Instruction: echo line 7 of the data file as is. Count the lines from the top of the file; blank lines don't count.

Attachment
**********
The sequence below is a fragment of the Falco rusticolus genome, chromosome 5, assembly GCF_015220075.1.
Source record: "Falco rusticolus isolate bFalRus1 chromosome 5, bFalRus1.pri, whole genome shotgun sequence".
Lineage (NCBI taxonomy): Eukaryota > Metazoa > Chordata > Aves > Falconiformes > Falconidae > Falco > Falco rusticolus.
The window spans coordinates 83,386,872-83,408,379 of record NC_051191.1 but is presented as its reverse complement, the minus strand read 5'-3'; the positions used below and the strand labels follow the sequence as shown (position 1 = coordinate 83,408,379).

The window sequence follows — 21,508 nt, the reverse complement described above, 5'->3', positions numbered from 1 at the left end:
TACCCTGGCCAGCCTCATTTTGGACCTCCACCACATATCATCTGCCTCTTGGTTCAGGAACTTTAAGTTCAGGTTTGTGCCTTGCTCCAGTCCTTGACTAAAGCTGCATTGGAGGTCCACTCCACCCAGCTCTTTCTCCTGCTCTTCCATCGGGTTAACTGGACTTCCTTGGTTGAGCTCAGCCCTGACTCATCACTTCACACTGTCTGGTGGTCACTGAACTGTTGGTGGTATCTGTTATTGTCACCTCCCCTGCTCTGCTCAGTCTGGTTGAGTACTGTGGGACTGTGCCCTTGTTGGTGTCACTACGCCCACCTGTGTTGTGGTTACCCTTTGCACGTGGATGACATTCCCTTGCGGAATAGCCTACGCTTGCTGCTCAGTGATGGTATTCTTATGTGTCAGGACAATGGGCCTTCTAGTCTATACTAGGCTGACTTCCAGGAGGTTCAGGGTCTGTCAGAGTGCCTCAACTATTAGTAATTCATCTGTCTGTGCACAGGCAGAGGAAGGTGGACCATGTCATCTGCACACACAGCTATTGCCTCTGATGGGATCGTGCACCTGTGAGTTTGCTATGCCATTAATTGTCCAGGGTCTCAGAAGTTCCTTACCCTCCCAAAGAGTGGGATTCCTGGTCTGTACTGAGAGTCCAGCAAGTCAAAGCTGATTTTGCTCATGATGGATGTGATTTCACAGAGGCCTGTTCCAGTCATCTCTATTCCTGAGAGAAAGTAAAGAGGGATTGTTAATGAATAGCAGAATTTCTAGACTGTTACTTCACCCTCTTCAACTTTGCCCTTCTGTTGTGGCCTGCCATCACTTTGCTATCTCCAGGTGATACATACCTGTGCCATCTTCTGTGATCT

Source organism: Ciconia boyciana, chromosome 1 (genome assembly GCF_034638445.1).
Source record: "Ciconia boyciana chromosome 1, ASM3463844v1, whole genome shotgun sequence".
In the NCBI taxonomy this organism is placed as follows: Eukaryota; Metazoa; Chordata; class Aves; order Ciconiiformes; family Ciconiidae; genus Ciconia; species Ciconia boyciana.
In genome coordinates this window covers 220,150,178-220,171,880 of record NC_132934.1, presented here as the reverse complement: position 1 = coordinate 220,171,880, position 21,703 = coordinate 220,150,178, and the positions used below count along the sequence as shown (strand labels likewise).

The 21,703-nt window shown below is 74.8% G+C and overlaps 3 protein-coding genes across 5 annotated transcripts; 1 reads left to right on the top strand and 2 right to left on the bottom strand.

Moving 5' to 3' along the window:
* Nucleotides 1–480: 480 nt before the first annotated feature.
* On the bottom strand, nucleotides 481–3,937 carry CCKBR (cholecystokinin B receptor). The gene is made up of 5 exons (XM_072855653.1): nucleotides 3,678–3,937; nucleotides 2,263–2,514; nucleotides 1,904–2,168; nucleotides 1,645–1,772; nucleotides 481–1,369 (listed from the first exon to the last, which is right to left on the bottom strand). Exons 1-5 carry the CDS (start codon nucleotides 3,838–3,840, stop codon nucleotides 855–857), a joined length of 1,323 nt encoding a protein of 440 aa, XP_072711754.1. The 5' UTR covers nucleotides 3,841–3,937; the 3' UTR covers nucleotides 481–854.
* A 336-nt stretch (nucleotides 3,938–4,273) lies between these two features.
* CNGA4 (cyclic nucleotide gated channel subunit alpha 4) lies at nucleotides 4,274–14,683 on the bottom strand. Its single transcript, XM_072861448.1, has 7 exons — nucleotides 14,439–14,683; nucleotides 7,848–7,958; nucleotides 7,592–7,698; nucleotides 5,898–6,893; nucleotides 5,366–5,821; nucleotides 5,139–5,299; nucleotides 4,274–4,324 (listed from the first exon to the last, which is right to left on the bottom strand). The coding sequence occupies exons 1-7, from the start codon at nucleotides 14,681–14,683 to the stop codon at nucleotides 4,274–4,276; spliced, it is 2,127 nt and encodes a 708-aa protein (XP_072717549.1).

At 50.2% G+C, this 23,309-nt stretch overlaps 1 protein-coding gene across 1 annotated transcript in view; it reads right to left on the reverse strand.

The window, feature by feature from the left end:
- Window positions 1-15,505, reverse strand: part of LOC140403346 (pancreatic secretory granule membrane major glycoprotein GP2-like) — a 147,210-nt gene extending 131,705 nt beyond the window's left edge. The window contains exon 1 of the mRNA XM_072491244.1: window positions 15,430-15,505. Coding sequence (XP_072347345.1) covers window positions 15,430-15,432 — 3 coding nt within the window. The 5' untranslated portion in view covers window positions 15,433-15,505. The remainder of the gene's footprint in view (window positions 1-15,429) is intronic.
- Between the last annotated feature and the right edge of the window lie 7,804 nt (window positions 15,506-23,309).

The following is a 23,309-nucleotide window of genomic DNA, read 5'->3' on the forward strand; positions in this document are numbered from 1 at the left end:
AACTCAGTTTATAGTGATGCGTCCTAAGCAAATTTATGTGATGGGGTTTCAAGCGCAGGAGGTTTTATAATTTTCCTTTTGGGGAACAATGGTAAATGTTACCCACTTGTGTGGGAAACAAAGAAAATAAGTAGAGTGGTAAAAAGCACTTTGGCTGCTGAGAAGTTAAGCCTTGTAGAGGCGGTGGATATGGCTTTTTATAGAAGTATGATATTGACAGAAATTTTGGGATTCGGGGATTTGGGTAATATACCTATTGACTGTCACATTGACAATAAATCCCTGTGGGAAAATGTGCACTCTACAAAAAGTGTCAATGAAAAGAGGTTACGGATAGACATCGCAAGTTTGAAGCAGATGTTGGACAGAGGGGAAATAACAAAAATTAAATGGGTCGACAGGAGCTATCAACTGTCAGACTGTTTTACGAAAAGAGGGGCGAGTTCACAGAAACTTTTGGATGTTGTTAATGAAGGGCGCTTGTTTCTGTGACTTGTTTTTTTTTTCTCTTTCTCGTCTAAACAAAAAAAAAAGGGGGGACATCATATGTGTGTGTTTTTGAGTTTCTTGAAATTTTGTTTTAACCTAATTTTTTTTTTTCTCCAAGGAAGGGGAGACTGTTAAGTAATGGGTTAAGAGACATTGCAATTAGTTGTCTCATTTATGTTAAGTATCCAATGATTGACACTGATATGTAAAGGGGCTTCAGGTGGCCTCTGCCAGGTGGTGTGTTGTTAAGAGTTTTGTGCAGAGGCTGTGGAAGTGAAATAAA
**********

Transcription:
Source organism: Ciconia boyciana, chromosome 1 (genome assembly GCF_034638445.1).